The problem is not increasing – we’re getting better
In our surveys, police officers say year on year that they are getting busier fighting online child sexual abuse crime. Established reasons for this are increased data on increasingly larger hard drives, and developments in technology. Additionally, in the NetClean 2017 report two new factors were mentioned – the wider use of the internet and increased number of reports from industry. The latter points to rapidly growing awareness about the crime and how to help prevent it.
We asked Steven Wilson, Head of European Cybercrime Centre (EC3) at EUROPOL, to comment on the findings, explaining why he believes that getting busier is not necessarily a sign that the crime is increasing.
By Steven Wilson, Europol
I believe there are two key reasons for the increased workload that law enforcement officers working with child sexual abuse crimes are seeing.
Development in technology
The first underlying cause is technology. Bigger hard drives mean a surge in material coming in. We see it first-hand as a clearing house for NCMEC*, for 19 of our 28 member states, and we see far more data coming to us every year. We also see more self-generated material; children voluntarily putting inappropriate images online. Even in cases where images have been shared within a relationship, we see a number of them migrating to both the open and dark web, adding to the amount of material in circulation.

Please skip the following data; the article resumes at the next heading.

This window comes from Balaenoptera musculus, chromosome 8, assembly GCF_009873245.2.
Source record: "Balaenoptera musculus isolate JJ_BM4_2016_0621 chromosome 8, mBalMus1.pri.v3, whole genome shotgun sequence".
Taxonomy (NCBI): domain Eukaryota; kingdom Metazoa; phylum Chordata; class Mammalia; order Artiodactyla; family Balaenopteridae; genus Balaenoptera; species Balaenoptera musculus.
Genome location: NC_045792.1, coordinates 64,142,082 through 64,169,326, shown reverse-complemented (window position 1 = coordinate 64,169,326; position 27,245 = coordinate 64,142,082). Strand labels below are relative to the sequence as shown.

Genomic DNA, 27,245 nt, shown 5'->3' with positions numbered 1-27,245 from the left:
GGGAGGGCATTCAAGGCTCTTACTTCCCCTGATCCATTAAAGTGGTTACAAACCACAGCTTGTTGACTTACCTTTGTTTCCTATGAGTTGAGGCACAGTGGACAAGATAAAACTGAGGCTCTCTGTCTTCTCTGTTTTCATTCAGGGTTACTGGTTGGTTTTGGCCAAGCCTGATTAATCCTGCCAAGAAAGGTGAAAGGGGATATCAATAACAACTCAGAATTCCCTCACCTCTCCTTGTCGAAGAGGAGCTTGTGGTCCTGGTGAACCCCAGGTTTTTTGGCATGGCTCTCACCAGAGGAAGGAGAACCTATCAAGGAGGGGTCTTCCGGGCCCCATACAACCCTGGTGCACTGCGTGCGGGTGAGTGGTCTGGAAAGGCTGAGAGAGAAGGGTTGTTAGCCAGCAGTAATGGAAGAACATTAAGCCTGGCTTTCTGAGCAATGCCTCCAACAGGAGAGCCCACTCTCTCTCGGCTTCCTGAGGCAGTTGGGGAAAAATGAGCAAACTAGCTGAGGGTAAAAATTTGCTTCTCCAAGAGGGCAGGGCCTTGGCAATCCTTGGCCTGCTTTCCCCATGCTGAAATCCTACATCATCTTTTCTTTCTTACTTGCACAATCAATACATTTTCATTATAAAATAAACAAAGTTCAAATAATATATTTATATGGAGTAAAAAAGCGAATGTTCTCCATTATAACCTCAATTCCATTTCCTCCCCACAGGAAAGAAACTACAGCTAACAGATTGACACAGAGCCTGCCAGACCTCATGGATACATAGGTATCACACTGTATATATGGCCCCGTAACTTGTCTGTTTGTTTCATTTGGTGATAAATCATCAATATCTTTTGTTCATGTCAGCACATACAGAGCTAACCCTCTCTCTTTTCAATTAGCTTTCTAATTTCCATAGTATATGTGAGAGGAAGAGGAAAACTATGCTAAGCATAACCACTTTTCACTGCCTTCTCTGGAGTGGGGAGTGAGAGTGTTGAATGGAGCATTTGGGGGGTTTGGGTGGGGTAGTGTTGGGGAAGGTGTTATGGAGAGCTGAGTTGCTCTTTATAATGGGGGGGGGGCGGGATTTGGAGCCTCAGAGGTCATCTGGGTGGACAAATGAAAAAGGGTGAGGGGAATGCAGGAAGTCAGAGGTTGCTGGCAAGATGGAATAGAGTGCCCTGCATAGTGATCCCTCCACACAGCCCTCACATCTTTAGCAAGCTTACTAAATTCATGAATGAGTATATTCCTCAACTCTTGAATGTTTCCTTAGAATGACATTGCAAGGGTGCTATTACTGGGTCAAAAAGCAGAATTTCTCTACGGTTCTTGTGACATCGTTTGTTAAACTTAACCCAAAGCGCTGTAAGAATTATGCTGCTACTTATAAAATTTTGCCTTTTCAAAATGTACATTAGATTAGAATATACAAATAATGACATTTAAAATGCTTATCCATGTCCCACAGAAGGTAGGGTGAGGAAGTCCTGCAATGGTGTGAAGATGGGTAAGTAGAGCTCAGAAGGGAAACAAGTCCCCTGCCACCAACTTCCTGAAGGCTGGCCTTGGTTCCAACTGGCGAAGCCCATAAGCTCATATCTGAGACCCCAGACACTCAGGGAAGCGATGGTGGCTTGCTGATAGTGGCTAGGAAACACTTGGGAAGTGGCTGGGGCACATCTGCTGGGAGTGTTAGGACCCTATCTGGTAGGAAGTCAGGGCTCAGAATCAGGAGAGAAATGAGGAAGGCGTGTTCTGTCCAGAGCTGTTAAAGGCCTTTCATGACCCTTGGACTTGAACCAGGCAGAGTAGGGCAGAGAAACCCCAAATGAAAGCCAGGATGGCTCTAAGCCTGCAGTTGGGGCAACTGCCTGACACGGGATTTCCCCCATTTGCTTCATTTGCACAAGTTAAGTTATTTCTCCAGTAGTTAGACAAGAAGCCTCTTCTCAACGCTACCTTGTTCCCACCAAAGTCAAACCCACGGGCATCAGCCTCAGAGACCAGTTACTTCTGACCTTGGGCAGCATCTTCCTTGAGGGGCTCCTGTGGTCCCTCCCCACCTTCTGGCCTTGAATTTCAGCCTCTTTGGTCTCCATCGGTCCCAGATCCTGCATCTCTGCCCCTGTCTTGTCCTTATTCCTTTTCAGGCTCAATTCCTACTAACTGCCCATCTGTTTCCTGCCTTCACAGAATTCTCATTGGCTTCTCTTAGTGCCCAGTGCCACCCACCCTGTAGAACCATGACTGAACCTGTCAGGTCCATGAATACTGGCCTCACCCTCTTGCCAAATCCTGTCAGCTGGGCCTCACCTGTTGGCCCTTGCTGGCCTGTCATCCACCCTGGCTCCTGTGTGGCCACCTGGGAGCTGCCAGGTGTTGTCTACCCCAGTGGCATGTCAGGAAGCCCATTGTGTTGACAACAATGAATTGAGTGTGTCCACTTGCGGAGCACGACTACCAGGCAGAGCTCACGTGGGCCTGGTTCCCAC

The second cause has to do with an increase in reports from the public. They have become more aware and understand the value of reporting this crime. In addition, the response from industry, businesses etc, has also improved significantly, with more and better reporting. What we are seeing is a problem that is not necessarily getting bigger, but societies and law enforcement that are more aware of this crime type and are prepared to tackle it as a priority.
A positive trend
I am really pleased to see that three quarters of the police officers surveyed, report that they feel better prepared now compared to last year. That is a strong validation that we are showing progress across Europe, and across the world.
I believe that a combination of factors contribute to this positive result. Police forces are increasingly approaching challenges on a more strategic level, there is greater awareness of how to tackle and prioritise this crime, better training for staff and also a greater awareness of the improved tools and resources that are available.
To give an example, training is one of the things that we focus on at Europol. Over the past several years we have offered a week-long training programme for enforcement professionals, as a result several hundred officers from all member states and other countries have been trained on the latest investigation tactics and have had the ability to develop an extensive network to share expertise. The outcome is a more congruent response to this crime, and we are seeing a better and more even response to what we term best practice, and victim identification.